South Portland Housing Authority buys local artwork for new complex

A painting by artist Marni Prince hangs in a common area of ​​Thornton Heights Commons in South Portland. The city’s housing authority recently partnered with the Maine Art Collective to purchase original pieces, including this painting, for its new complex. Photo by Jason Prince

An effort to exhibit original works by local artists in social housing complexes is growing.

The Maine Art Collective announced this month that the South Portland Housing Authority has purchased 15 works of art by eight artists to hang on the walls of Thornton Heights Commons, a new 42-unit complex on Main Street.

The collective, made up of more than a dozen Greater Portland artists, first partnered with Community Housing of Maine in January to provide original artwork for a pair of properties in Portland and Hallowell.

Since then, the collective has sought other partners and found the market receptive.

“We had heard about it, and then someone I worked with was a neighbor of one of the collective leaders, so they mentioned it,” said Brooks More, director of development for South Portland Housing. “Seemed like the perfect way to source art from local artists and to be able to do it in a one-stop-shop manner.”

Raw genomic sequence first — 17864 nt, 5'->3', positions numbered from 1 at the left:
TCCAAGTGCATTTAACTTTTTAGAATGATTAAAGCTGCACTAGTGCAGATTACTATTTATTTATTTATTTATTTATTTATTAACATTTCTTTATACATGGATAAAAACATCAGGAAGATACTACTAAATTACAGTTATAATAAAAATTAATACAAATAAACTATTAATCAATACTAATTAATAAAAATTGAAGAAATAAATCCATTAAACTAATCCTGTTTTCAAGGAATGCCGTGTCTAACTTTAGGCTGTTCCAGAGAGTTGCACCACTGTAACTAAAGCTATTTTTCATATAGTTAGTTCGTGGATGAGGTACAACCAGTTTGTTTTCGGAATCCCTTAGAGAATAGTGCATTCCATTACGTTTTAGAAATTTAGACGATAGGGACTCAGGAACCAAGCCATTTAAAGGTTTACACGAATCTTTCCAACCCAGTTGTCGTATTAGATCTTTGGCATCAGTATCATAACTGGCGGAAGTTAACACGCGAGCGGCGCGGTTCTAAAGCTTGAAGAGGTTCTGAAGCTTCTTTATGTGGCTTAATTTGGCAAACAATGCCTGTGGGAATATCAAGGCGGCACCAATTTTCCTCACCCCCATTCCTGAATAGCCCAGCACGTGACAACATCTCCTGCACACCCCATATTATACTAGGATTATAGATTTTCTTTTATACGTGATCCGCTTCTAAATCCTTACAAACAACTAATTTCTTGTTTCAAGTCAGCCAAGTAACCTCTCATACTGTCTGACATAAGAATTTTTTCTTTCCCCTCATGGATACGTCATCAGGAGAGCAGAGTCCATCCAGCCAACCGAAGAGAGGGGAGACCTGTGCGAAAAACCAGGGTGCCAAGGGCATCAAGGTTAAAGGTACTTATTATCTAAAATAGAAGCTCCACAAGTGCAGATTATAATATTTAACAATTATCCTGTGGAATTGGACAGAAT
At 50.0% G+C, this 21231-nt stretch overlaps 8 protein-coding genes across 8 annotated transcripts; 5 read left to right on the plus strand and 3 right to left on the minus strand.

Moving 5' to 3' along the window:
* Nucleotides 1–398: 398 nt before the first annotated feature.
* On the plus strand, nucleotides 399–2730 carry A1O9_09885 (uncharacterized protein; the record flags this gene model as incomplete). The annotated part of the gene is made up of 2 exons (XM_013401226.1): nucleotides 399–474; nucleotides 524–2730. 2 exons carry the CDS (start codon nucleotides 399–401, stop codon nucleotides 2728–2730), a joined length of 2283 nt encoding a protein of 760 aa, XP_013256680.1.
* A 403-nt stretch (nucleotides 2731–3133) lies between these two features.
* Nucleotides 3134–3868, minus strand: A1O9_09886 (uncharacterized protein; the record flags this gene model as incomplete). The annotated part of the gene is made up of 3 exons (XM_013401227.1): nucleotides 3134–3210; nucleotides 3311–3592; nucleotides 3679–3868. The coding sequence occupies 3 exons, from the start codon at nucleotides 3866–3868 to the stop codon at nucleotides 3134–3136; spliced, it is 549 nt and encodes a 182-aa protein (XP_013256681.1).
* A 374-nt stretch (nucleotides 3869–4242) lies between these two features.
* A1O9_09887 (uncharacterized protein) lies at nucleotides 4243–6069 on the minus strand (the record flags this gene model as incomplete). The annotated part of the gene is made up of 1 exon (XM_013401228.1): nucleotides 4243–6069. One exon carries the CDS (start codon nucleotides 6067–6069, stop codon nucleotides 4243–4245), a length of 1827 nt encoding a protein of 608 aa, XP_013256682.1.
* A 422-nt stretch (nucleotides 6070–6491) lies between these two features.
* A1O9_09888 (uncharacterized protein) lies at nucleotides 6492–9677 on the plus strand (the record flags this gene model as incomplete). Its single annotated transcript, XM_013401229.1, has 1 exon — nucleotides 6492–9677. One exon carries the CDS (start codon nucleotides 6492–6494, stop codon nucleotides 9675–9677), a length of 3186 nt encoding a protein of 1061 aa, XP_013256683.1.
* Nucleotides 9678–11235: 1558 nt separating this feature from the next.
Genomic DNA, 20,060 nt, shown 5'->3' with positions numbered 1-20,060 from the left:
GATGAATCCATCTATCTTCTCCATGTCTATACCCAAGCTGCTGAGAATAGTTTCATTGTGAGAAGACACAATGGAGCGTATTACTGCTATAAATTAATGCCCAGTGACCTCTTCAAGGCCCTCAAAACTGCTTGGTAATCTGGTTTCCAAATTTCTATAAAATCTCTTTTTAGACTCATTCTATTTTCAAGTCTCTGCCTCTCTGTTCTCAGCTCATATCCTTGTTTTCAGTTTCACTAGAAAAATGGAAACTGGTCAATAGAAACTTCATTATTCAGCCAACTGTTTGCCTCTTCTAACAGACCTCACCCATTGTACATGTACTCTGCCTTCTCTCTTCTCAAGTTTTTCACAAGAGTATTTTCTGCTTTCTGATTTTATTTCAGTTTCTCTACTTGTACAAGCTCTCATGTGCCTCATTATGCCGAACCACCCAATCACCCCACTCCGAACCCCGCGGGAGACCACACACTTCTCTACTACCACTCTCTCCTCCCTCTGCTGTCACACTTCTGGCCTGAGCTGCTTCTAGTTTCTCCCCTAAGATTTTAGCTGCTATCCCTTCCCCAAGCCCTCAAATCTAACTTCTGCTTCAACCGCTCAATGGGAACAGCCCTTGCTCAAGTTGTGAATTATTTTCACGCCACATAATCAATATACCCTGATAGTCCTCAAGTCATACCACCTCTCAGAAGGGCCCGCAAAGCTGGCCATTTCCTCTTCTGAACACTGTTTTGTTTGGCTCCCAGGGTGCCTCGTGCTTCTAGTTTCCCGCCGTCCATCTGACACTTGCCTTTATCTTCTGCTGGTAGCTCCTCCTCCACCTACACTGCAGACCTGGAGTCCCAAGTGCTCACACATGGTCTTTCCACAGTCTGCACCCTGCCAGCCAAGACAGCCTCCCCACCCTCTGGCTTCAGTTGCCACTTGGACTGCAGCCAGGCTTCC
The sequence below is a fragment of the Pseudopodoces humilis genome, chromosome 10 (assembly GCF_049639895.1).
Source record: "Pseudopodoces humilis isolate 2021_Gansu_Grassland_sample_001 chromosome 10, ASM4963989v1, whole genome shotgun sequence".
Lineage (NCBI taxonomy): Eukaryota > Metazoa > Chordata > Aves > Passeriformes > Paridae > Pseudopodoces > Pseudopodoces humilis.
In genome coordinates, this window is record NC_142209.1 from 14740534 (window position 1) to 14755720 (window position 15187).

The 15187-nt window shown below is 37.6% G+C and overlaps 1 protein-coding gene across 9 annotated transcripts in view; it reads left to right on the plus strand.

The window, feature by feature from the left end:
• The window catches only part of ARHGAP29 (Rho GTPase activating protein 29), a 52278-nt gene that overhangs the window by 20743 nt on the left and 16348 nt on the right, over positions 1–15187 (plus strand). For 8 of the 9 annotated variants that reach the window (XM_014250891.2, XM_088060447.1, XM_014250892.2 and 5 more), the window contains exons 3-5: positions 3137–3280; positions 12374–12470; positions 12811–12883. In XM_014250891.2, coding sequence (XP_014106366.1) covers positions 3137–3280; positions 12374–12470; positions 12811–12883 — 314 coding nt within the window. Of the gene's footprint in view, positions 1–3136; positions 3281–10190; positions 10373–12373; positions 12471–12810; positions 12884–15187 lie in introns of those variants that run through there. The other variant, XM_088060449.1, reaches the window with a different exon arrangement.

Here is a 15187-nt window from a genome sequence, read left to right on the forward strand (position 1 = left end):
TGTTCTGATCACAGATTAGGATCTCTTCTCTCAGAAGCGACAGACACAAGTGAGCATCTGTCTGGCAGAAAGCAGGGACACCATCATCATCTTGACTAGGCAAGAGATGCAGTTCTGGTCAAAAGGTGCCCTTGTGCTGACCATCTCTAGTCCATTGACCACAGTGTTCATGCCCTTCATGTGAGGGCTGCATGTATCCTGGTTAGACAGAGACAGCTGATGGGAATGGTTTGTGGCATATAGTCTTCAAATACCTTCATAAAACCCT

“It’s definitely a premium, compared to going to a store and buying something,” added housing authority executive director Mike Hurley. “But the feedback from locals has been very positive. We’ve heard a lot of people say how much more intimate it is now that this art is on the walls.

Marni Prince, one of the collective’s founders, said the partnerships have been great for artists, who aren’t represented by galleries and have limited opportunities to showcase their work to buyers.

“And for property developers, what I often hear is that they take a trip to Home Goods or find an artist and then buy several prints or photos,” she said. “So it’s a huge draw. They’re supporting the local community and bringing in the work of a diverse group of artists.

In some cases, the housing authority has purchased work that has already been completed. In others, artists have created pieces specifically for the space.

Prince’s husband, Jason Prince, also a member of the collective, was among those whose artwork sold – two photographs, printed on aluminum.

“It looks like an untapped market,” he said. “If a company went to a gallery, they would pay five times as much. But there are so many really talented artists who maybe can’t afford to release their work.

Marni Prince said the collective was in talks with other property developers.

Hurley also said South Portland Housing would consider buying from the Maine Art Collective in the future, including for existing buildings that lack decorations in common areas.

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